Finally, and most importantly, the notion of reducing stigma and shame by simply talking about these things – and in Jolie’s case, taking ownership of a body that has been extremely sexualized in media and popular culture – is incredibly important. In particular, even though we’ve moved society to a point where people talk about breasts and cancer together, it’s still in a “race for the cure” dialog, rather than in mastectomies and surgeries and things that shame. For example, within a day of Jolie going public about her mastectomies, Zoraida Sambolin (CNN) announced her own breast cancer and the mastectomies she’ll be having in June – and she credits Jolie for her decision to go public with her own health concerns.

This is dialog that’s important. It continues to de-stigmatize and remove shame from very basic aspects of women’s biology, and doing so is only a good thing: we need people to be able to talk openly and honestly about medical issues, illnesses, and diseases that affect women, not just men, and the sooner we can normalize aspects of the dialog that include frank discussions of biology and body parts in non-sexualized terms, the sooner we can embrace the idea that a woman – and her sexuality – is more than her breasts.

Living in Shatner’s World

I grew up in an ecumenical household. There was no battle between the Stars – Star Wars, Star Trek, Battlestar Galactica. As long as it was space opera, it was welcome, and this was the influence of my father. I don’t have any memories of this starting, because it always was.

What I do remember, however, is my first.

Oh, you typically hear of “the first” – genre-wise – with regards to Doctor Who; who was your first Doctor? And while I certainly have a first Doctor (Nine, thankyouverymuch), it doesn’t have the same hold on me as my first captain.

Oh captain, my captain – Captain Kirk.

Yes, Sir Patrick Stewart was wonderful as Captain Picard, and I suspect you can trace much, if not all, of my interest in philosophy and history and most importantly, ethics, to Captain Jean-Luc Picard and his thoughtful troubleshooting and conflict resolution. I will happily debate episodes, quote Darmok to you (and Jalad, at Tanagra), and discuss all the ways in which John de Lancie was a fantastic foil to Picard.

But it’s William Shatner that is my captain. Every afternoon, Dad would make sure he was home in time to watch Star Trek with me (in reruns, obviously). We watched Kung Fu, also, but it just wasn’t the same. There was something about Star Trek. Maybe it was because I had been raised on science fiction, Dad choosing to read me scifi novels instead of children’s books. Maybe it was because of NASA and the shuttle and the sense of the potential out there – space, that final frontier. Maybe it’s because as they’ve aged, William Shatner and my father have become similar, in posture and appearance and voice. Maybe it’s a little of it all, bound together with those afternoons watching the TV, rapt, with Dad.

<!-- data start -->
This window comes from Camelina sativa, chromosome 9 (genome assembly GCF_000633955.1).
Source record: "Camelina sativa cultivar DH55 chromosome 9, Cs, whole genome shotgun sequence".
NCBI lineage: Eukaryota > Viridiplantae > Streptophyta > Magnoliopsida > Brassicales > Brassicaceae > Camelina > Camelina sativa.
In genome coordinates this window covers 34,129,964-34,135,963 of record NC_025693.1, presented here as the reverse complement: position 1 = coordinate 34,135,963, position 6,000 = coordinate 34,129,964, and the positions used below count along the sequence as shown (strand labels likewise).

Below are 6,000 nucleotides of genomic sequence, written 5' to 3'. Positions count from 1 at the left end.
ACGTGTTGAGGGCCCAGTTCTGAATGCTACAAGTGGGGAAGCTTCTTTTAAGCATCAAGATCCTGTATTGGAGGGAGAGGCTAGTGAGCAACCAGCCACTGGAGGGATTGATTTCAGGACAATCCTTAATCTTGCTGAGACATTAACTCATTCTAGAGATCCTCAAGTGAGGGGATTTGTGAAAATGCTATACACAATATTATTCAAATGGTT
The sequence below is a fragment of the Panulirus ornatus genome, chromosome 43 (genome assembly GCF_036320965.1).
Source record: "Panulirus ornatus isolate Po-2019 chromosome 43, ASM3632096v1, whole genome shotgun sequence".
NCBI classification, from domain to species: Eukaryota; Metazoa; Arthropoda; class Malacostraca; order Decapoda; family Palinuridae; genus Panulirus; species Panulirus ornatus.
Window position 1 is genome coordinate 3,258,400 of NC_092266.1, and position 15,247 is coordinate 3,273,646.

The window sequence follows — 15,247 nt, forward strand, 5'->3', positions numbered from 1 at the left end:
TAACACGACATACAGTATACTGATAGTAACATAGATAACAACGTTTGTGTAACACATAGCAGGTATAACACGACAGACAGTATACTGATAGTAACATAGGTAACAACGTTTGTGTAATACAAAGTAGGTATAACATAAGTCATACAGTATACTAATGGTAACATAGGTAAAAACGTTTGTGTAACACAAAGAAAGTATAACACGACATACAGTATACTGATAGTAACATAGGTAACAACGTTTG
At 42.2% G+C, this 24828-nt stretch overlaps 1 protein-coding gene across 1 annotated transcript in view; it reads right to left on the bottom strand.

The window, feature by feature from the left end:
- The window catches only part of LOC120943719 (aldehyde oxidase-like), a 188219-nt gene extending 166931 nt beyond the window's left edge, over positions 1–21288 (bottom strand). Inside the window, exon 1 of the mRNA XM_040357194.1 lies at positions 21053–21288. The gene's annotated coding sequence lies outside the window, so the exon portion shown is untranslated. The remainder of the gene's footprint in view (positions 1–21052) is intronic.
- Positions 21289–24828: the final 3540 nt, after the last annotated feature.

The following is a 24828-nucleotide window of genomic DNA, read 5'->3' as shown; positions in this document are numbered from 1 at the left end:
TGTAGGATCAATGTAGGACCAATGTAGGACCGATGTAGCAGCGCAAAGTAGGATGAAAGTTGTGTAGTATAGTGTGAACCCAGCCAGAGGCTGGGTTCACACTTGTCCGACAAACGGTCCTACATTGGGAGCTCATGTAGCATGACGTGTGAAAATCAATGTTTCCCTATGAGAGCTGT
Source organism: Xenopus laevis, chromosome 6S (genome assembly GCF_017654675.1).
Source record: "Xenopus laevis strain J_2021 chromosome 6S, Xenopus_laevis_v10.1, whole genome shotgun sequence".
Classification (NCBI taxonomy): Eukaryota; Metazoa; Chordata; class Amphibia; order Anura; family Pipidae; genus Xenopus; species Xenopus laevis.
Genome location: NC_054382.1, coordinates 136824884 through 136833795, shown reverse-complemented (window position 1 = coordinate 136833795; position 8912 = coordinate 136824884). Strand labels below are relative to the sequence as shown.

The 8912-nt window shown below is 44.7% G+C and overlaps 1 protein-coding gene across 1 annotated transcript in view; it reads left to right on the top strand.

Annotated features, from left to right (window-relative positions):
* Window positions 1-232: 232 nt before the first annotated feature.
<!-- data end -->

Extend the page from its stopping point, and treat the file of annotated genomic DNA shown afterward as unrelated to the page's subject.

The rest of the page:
It’s that ephemeral thing that makes something yours, and that fondness hasn’t faded over the years, even if I haven’t always followed Shatner’s career closely.

So it was with some apprehension I looked at the Philadelphia ticket sales for Shatner’s World, William Shatner’s one-man play. While I came of age after that particular incident that was so soundly mocked on SNL, I was a con-goer when I was young, and I’d heard the stories, and I was wary. I have these wonderful memories and an enduring warmth for Shatner; did I want to risk it on a play that might snuff that out and, for lack of less poetic a term, shatter illusions?

I did what any girl in my position would do: I called my father and asked him what he would do. Was it my only chance, he asked me. I confirmed that it was, and Dad held the beat for just long enough before asking, nicely, if maybe I was a little wrong in the head.

William Shatner. When would I ever have the chance again? Sure, he’s going to be here for a comics convention in May, but that’s crowded and… different. Perhaps it’s my con-going youth, but crowds of people paying large amounts of money for a signature and perhaps a photo is just not what a con should be, and not how meeting someone you admire should be. You can call me old-fashioned, I’ll do the yelling to get off my lawn.

So I shrugged and I bought a ticket. The play, after all, had been getting wonderful reviews – at worst, I would lose a few more of the illusions that I had clung to into adulthood. At this point, there aren’t too many left, so they’d be in good company if they did go away.

But oh, oh, they didn’t. I came out of the theatre more starry-eyed and head-in-clouds than before, and so did everyone else. I have never left a show where everyone is talking about the same thing: how amazingly profound what they just saw was, and yet, that’s exactly what happened.

Shatner’s World is a retrospective of William Shatner’s life. It’s a narrative, so while it starts with him as a young man, the stories are what link the show together, rather than strictly linear narration. Shatner’s. Famed. Delivery. is not on hand here, save for casual mocking – instead, it was more like listening to a good friend tell a story – a long, engrossing story that you don’t want to end. This play wasn’t polished; he stuttered and stammered, he got lost in his story, he slipped up and misspoke and corrected and laughed – or then again, maybe the play was just that polished, that these slip-ups that felt natural were worked in to feel natural.